Speakers: Lauren Coats, Louisiana State Univ., Baton Rouge; Anne Cong-Huyen, Whittier Coll.; Rebecca Davis, St. Edward’s Univ.; Matthew K. Gold, Graduate Center, City Univ. of New York; Elizabeth Mathews Losh, Coll. of William and Mary
Respondent: Zach Whalen, Univ. of Mary Washington
This session addresses the shifting definitions of digital pedagogy by focusing on some of the important practices that help define it. Each participant presents sample teaching materials related to a particular aspect of digital pedagogy before discussing how open digital publishing has revolutionized pedagogy through broad sharing, reusing, and hacking of digital assignments.
keywords: digital pedagogy, digital humanities, pedagogy
Full abstracts are available at our github site: https://github.com/curateteaching/digitalpedagogy/blob/master/MLA2017.md
And my slides are here:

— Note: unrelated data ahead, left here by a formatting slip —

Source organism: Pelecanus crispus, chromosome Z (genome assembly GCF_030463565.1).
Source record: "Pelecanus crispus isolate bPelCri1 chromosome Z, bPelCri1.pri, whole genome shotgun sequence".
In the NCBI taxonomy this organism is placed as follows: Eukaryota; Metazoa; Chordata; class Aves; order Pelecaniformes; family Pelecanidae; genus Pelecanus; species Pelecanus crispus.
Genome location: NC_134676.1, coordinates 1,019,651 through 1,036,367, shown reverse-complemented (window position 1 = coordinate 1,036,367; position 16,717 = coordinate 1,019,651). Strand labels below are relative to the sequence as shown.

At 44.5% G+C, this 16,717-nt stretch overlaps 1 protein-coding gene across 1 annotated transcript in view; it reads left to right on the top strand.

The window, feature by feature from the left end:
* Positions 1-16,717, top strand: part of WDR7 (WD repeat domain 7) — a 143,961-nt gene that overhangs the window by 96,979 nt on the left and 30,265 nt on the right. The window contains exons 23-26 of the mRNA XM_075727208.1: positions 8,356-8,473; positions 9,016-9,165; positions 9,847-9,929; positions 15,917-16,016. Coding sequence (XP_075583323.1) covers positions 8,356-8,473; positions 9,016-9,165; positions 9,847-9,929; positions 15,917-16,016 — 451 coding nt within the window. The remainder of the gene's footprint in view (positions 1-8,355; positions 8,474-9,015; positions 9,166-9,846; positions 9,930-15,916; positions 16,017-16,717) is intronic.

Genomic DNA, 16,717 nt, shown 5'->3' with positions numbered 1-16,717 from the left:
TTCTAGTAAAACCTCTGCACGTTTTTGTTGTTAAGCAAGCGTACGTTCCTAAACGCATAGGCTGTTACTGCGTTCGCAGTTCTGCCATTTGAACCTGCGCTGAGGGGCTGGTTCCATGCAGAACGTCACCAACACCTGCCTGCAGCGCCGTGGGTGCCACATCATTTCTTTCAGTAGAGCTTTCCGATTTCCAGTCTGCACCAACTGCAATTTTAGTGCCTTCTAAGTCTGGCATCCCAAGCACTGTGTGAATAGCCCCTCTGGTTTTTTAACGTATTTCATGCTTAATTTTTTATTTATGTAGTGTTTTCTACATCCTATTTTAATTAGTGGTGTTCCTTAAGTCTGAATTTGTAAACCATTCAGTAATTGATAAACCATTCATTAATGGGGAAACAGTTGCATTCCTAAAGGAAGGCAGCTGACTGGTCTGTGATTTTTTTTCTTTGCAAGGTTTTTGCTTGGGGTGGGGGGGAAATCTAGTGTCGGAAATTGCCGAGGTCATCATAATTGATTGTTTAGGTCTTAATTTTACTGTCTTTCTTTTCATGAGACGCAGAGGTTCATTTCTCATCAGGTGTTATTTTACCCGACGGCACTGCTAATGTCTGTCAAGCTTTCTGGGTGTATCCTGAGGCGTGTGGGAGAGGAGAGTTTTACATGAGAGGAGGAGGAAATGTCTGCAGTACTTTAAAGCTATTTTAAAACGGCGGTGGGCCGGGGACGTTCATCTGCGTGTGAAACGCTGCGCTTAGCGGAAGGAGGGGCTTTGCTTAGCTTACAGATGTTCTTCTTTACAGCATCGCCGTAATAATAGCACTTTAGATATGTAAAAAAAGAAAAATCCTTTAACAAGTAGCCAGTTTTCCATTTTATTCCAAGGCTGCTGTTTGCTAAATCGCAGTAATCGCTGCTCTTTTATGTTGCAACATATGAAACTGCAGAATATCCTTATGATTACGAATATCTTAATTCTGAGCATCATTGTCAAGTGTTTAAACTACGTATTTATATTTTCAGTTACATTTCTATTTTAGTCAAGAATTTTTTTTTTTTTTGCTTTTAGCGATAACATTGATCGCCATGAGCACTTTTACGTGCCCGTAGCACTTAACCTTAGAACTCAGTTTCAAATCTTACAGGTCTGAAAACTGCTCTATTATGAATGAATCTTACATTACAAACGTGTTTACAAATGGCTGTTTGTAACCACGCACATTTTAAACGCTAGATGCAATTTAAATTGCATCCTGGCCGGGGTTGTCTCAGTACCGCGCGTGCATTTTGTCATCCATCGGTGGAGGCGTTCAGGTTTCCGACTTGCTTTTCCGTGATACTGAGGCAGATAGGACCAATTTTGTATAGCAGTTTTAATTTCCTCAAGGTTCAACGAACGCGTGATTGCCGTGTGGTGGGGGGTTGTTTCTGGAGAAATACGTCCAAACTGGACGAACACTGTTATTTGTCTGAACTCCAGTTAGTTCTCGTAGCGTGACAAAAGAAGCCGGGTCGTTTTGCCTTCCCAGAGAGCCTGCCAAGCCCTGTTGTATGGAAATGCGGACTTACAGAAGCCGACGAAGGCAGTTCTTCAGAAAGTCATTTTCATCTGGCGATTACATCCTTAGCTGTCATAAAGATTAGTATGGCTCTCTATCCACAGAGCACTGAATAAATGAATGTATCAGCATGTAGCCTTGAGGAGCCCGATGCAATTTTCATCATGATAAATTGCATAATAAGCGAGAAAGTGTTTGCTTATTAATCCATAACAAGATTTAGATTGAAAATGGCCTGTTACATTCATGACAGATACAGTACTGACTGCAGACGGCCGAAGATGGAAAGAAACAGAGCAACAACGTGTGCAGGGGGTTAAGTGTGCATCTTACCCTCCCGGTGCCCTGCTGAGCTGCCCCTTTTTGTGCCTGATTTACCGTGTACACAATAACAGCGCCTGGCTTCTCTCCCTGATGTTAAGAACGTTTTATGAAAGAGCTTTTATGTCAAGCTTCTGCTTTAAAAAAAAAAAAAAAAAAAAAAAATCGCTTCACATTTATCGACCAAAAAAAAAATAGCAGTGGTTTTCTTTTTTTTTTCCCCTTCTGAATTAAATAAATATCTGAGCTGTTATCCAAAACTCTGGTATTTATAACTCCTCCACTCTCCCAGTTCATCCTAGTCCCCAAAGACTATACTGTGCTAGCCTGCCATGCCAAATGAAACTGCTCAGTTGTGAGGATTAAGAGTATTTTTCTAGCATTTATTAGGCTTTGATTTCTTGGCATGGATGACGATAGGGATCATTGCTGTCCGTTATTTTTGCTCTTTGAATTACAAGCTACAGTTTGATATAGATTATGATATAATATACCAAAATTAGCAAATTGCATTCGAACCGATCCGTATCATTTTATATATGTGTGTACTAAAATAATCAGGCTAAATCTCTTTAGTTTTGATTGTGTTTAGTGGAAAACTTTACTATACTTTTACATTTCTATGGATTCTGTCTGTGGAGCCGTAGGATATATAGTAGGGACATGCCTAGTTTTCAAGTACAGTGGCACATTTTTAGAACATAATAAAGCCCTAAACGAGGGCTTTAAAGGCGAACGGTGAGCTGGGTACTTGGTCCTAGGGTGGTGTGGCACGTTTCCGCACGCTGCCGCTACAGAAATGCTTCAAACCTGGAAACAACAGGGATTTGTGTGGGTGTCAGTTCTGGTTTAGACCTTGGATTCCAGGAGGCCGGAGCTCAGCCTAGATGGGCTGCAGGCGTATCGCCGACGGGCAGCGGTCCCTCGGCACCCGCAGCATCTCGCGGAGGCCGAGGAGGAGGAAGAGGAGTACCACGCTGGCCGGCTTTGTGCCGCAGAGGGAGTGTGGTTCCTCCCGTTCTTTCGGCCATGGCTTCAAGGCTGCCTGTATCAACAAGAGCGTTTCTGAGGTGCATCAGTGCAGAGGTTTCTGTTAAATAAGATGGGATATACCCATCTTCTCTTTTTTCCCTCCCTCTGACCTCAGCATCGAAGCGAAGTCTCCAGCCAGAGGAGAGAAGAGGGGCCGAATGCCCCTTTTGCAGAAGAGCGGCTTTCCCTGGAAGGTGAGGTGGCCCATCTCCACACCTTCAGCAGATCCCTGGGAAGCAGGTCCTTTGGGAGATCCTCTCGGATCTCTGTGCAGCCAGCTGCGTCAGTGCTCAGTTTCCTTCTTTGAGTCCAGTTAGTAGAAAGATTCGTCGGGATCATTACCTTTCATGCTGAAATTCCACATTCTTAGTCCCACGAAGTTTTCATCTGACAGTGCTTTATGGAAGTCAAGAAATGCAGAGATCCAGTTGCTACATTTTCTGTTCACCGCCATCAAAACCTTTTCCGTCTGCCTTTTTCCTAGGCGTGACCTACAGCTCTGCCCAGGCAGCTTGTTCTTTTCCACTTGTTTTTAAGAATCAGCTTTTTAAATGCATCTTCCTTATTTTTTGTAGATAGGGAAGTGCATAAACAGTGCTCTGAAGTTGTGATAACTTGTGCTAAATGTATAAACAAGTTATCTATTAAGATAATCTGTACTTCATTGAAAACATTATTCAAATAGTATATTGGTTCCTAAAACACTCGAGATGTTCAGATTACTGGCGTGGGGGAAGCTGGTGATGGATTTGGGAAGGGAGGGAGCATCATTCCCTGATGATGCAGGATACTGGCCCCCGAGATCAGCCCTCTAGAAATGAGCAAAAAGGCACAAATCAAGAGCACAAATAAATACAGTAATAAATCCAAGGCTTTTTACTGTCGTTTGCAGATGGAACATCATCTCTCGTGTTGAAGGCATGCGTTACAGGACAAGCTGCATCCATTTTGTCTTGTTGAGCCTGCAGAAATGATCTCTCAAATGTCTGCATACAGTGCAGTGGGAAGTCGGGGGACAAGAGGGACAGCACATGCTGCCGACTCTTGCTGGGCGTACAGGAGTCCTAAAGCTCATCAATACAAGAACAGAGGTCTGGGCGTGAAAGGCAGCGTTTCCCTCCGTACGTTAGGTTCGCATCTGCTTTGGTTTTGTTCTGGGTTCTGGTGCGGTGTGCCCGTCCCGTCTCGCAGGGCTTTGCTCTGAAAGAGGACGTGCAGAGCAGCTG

January 9, 2016 § Leave a comment
What is digital pedagogy?
If you don’t have a definition, you might think of checking Wikipedia, but I’m afraid that won’t work for you. Given this absence, we’re asking our network to help us with the definition by entering it on a google form here, tinyurl.com/whatisdigped, or tweeting it to the hashtag #curateteaching.
I’ve been working on the answer to this question for the past few years in collaboration with Matthew K. Gold, Katherine D. Harris, and Jentery Sayers. Our project, Digital Pedagogy in the Humanities: Concepts, Models, and Experiments is currently under development with MLA Books, available in github at https://github.com/curateteaching/digitalpedagogy, and has one set of keywords undergoing open peer review in the MLA Commons at https://digitalpedagogy.commons.mla.org/: failure, multimodal, poetry, professionalization, project management, race, sexuality, and text analysis. « Read the rest of this entry »